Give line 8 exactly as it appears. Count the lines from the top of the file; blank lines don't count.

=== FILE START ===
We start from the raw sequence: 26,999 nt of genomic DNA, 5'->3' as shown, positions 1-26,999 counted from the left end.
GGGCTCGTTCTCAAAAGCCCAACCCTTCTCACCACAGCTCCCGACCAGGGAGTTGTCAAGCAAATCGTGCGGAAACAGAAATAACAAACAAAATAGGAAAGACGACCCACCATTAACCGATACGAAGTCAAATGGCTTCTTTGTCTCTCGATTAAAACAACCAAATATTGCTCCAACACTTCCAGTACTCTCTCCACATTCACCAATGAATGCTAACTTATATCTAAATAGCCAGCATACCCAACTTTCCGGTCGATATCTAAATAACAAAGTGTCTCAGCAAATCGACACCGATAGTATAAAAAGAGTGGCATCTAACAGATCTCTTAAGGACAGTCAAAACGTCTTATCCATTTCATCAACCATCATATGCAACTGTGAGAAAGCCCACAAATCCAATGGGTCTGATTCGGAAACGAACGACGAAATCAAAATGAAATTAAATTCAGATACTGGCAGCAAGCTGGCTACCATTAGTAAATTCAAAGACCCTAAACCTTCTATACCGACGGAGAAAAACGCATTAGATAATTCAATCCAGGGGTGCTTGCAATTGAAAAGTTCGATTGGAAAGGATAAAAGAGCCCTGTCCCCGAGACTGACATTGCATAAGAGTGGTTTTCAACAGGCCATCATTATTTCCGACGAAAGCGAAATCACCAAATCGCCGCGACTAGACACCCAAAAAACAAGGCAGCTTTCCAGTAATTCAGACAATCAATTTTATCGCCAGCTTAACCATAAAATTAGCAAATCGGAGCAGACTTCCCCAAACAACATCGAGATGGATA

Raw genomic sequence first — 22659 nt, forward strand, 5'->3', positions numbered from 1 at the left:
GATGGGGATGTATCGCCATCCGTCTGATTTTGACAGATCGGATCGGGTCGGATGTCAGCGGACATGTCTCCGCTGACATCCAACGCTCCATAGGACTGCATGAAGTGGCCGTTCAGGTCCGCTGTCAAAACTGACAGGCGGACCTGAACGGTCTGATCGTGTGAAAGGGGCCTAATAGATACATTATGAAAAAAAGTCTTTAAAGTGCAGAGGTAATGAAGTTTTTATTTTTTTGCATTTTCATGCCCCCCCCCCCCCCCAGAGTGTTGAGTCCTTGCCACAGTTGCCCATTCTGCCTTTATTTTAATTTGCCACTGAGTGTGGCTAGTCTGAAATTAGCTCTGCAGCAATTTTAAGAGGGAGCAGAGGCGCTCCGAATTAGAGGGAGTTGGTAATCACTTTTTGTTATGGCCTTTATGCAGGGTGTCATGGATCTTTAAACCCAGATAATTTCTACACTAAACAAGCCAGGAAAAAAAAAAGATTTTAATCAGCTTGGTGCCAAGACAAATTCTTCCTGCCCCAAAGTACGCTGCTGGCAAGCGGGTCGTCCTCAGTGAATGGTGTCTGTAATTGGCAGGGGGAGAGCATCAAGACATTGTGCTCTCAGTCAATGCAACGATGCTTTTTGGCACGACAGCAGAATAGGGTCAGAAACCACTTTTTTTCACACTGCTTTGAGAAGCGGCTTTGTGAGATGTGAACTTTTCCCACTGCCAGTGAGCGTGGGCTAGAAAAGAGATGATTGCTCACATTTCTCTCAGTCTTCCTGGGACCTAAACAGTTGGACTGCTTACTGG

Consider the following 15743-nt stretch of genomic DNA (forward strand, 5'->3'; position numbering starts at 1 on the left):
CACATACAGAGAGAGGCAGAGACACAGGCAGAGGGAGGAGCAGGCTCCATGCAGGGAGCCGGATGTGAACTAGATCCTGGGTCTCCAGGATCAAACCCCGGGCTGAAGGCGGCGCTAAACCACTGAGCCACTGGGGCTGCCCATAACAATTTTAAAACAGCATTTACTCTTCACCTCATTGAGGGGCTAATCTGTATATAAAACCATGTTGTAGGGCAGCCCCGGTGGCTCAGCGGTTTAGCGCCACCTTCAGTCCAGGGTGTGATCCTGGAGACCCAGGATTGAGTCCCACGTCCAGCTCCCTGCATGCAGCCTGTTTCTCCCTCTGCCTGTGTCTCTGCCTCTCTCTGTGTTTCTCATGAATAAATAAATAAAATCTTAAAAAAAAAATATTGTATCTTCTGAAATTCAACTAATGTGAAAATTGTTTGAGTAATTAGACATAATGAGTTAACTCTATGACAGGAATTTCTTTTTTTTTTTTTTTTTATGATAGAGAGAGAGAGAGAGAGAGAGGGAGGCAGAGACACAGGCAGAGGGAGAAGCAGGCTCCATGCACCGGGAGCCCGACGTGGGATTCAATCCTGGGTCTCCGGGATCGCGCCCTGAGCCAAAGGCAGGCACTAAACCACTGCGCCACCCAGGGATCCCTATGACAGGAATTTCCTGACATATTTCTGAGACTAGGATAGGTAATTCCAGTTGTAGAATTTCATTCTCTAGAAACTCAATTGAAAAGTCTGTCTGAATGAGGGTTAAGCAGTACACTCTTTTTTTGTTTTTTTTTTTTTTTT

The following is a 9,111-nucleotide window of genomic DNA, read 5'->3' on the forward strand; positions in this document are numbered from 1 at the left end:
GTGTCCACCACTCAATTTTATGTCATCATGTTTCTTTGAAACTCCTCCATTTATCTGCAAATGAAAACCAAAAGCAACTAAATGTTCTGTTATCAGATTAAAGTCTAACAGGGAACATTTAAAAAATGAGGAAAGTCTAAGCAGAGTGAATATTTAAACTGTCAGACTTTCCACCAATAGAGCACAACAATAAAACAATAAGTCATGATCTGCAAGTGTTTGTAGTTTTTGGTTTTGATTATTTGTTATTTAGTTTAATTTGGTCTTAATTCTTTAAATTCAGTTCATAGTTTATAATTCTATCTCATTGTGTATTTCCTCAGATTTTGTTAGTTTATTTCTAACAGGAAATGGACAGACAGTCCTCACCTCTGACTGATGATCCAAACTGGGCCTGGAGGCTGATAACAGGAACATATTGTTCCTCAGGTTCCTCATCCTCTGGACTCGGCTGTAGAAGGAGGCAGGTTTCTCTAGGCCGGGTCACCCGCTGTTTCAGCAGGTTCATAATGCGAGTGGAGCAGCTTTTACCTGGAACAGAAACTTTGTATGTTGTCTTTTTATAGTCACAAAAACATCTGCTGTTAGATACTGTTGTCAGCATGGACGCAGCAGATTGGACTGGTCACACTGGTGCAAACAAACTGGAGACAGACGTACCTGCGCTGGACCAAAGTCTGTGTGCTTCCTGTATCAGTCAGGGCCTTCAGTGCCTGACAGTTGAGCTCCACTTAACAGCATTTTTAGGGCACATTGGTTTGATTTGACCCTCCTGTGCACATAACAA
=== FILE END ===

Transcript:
GTGTCCACCACTCAATTTTATGTCATCATGTTTCTTTGAAACTCCTCCATTTATCTGCAAATGAAAACCAAAAGCAACTAAATGTTCTGTTATCAGATTAAAGTCTAACAGGGAACATTTAAAAAATGAGGAAAGTCTAAGCAGAGTGAATATTTAAACTGTCAGACTTTCCACCAATAGAGCACAACAATAAAACAATAAGTCATGATCTGCAAGTGTTTGTAGTTTTTGGTTTTGATTATTTGTTATTTAGTTTAATTTGGTCTTAATTCTTTAAATTCAGTTCATAGTTTATAATTCTATCTCATTGTGTATTTCCTCAGATTTTGTTAGTTTATTTCTAACAGGAAATGGACAGACAGTCCTCACCTCTGACTGATGATCCAAACTGGGCCTGGAGGCTGATAACAGGAACATATTGTTCCTCAGGTTCCTCATCCTCTGGACTCGGCTGTAGAAGGAGGCAGGTTTCTCTAGGCCGGGTCACCCGCTGTTTCAGCAGGTTCATAATGCGAGTGGAGCAGCTTTTACCTGGAACAGAAACTTTGTATGTTGTCTTTTTATAGTCACAAAAACATCTGCTGTTAGATACTGTTGTCAGCATGGACGCAGCAGATTGGACTGGTCACACTGGTGCAAACAAACTGGAGACAGACGTACCTGCGCTGGACCAAAGTCTGTGTGCTTCCTGTATCAGTCAGGGCCTTCAGTGCCTGACAGTTGAGCTCCACTTAACAGCATTTTTAGGGCACATTGGTTTGATTTGACCCTCCTGTGCACATAACAA